In early August, the first genetically modified salmon for human consumption was sold in Canada.
AquaBounty Technologies, based in the United States, sold the genetically modified salmon fillets. The company received approval in 2016 for the sale of the fish. Where the fillets were sold in Canada hasn’t been disclosed.
In the United States, the Food and Drug Administration (FDA) approved sale of the genetically modified fish in 2015. However, sales are on hold until acceptable labeling guidelines are produced.
AquaBounty says it has been trying to gain approval for sale of the salmon for 25 years.
How are the salmon modified?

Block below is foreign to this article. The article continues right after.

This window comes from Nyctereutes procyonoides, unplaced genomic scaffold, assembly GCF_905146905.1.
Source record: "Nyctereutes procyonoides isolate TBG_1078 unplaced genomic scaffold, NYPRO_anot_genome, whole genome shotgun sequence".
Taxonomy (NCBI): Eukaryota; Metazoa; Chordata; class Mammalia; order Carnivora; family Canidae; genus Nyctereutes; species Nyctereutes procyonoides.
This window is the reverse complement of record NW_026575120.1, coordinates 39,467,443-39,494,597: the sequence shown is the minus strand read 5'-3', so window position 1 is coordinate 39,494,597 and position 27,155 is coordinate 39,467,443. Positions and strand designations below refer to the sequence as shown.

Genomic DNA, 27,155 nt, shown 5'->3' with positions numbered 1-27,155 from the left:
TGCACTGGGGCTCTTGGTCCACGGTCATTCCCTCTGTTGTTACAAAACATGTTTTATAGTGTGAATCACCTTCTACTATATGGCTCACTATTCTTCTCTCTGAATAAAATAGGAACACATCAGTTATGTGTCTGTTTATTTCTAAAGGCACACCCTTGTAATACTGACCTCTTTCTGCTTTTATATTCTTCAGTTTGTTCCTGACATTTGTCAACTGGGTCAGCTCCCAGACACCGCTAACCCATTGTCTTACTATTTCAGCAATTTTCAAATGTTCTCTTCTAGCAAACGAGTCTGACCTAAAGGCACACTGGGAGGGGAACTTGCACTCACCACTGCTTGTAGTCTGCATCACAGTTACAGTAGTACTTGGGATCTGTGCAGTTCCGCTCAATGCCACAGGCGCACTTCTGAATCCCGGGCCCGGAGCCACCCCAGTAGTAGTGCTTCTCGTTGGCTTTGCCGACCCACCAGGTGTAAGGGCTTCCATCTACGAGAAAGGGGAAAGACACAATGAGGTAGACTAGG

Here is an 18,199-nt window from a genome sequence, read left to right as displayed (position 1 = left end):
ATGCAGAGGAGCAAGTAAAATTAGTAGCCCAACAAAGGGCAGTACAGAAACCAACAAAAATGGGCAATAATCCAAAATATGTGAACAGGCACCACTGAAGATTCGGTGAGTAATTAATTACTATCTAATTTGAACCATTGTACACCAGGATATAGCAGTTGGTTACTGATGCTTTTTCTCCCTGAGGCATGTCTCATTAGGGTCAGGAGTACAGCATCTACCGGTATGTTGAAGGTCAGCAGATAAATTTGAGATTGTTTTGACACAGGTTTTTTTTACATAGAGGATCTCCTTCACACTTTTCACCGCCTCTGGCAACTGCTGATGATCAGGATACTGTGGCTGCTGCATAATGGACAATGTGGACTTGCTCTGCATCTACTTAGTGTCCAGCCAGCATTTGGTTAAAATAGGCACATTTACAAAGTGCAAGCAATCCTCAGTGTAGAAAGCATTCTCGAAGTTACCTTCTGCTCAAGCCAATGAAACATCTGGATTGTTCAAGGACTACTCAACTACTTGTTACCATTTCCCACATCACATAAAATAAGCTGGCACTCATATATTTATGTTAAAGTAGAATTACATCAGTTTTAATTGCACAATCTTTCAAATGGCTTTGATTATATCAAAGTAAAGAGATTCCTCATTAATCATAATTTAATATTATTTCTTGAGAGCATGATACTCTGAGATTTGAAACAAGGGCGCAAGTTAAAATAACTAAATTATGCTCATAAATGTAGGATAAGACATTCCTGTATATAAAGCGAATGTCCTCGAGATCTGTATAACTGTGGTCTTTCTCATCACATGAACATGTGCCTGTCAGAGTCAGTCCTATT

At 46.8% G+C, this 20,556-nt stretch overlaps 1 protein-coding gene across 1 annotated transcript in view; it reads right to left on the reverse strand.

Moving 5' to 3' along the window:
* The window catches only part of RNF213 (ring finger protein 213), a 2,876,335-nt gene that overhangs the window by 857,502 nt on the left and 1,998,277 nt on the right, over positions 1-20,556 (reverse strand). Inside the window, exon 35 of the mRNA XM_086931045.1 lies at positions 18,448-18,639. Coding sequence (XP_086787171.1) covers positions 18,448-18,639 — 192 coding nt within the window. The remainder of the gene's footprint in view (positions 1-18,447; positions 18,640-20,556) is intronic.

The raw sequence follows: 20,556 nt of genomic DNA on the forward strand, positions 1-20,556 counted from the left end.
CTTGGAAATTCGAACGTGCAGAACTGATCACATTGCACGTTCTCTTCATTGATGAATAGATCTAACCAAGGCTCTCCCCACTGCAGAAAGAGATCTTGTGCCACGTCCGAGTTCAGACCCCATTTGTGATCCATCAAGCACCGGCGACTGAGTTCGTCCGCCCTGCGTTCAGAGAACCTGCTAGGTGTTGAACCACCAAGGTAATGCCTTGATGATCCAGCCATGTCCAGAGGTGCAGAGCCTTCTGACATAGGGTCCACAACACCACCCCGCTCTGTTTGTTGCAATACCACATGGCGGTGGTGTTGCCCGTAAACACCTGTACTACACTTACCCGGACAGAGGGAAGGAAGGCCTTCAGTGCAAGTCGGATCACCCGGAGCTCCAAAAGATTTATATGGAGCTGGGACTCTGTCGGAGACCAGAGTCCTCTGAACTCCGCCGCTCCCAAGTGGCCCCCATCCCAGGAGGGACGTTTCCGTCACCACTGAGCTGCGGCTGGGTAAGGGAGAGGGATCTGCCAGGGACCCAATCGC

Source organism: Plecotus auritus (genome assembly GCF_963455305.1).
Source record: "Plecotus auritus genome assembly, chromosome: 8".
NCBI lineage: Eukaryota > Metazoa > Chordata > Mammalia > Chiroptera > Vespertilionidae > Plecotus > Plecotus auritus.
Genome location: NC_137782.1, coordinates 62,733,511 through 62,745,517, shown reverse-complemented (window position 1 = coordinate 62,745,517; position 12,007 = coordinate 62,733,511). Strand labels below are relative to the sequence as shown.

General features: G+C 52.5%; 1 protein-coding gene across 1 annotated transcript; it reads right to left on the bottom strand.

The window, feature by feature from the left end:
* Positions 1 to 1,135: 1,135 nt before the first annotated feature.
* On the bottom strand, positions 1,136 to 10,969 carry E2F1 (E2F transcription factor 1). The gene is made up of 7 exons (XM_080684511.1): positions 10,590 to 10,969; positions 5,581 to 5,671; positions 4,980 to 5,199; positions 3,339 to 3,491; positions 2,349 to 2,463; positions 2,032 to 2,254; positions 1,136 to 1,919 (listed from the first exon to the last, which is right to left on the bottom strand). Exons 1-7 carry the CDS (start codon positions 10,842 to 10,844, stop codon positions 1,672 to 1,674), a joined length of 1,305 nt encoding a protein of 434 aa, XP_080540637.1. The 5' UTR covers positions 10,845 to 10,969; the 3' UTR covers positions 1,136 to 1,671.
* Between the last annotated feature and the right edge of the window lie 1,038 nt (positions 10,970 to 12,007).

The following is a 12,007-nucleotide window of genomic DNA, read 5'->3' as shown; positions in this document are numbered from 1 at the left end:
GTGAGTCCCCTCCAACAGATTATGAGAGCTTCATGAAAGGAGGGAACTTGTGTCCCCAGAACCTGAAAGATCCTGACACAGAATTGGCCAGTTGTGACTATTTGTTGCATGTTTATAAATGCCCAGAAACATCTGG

AquaBounty made a fish with two extra genes. First, a chinook salmon gene promotes growth. The second gene comes from the ocean pout. This gene, according to the company, keeps the growth gene active all the time. This allows the fish to reach maturity more quickly.
Advocacy groups have raised concerns about eating modified salmon. However, FDA and Canadian agency testing haven’t shown any dangers. Another challenge comes from environmental groups. They are concerned about the risk if the genetically modified fish get into the wild.
AquaBounty says it raises its fish to be sterile. In addition, the fish are raised in indoor facilities.
The modified salmon could help wild salmon populations, reducing fishing pressure on the wild fish.
The impact of fish farms for the salmon has yet to be determined.